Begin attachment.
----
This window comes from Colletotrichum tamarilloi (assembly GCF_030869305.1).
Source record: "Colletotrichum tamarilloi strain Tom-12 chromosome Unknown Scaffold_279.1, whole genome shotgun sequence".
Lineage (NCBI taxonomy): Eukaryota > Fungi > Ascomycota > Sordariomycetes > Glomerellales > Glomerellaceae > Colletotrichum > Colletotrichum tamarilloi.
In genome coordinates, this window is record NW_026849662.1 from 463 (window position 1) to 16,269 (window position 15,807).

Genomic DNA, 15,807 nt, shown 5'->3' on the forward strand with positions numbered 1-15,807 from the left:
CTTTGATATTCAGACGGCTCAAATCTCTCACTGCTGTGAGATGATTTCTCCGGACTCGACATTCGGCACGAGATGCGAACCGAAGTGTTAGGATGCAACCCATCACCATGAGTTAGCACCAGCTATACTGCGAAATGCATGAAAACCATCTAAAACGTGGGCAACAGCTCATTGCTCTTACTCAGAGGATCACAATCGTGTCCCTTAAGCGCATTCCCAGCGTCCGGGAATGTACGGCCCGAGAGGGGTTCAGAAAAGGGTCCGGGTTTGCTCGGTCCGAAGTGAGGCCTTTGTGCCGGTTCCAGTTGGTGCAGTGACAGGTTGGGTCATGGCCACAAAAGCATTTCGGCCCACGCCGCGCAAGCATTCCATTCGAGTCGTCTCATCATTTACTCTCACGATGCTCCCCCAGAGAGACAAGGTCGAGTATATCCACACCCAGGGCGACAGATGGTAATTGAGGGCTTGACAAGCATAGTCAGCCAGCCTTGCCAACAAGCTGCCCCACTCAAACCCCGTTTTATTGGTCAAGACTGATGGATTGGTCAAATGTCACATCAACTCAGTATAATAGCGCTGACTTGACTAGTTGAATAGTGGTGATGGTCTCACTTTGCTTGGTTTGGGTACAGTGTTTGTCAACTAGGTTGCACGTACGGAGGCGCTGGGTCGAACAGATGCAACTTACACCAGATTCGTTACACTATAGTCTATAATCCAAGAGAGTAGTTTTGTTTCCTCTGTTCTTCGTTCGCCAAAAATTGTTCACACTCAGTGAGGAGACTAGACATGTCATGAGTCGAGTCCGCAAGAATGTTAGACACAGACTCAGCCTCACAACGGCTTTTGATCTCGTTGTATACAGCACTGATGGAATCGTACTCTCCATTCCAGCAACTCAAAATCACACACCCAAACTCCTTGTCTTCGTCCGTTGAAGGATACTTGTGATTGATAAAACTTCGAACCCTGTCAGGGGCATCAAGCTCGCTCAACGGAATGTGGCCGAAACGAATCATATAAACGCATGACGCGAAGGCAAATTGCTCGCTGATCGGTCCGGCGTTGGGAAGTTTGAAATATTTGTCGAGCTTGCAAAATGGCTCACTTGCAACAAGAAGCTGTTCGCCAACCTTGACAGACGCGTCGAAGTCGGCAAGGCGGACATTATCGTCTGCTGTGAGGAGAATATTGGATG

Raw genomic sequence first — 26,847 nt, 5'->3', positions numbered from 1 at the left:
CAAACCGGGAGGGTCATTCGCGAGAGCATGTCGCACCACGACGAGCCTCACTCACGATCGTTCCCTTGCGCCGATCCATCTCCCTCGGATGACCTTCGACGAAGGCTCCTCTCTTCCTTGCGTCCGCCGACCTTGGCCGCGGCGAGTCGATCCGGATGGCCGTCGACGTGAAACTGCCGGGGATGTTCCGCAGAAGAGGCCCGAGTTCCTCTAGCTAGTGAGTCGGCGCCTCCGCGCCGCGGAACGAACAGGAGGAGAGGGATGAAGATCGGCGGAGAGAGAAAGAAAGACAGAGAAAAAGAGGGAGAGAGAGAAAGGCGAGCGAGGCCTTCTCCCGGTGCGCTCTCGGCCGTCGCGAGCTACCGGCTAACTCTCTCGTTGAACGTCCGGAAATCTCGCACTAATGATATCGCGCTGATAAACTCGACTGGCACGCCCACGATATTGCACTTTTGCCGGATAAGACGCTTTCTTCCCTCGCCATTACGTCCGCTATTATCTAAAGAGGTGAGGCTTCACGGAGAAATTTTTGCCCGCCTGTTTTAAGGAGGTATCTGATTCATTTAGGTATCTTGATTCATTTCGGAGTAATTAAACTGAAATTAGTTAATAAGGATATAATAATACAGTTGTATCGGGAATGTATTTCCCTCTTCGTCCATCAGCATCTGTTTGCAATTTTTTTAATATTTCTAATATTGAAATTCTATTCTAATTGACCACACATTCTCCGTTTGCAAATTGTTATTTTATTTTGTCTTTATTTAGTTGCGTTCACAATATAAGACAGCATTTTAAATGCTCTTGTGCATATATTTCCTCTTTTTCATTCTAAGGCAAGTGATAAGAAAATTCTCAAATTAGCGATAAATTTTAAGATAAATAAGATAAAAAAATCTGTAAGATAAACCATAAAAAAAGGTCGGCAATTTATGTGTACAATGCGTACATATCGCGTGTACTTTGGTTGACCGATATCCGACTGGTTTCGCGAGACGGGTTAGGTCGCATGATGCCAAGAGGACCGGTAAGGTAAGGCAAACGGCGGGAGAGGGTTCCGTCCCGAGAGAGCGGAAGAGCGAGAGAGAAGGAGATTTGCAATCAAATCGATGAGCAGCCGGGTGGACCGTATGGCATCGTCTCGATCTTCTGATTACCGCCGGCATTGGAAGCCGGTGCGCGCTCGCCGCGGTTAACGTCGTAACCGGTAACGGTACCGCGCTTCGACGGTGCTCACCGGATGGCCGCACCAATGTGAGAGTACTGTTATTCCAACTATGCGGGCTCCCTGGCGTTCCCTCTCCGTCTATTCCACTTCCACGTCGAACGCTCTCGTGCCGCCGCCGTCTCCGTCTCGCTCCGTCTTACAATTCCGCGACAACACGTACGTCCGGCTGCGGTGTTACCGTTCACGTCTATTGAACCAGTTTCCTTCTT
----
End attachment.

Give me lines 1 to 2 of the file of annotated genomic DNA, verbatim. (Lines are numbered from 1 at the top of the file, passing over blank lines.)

This window comes from Colletotrichum tamarilloi (assembly GCF_030869305.1).
Source record: "Colletotrichum tamarilloi strain Tom-12 chromosome Unknown Scaffold_279.1, whole genome shotgun sequence".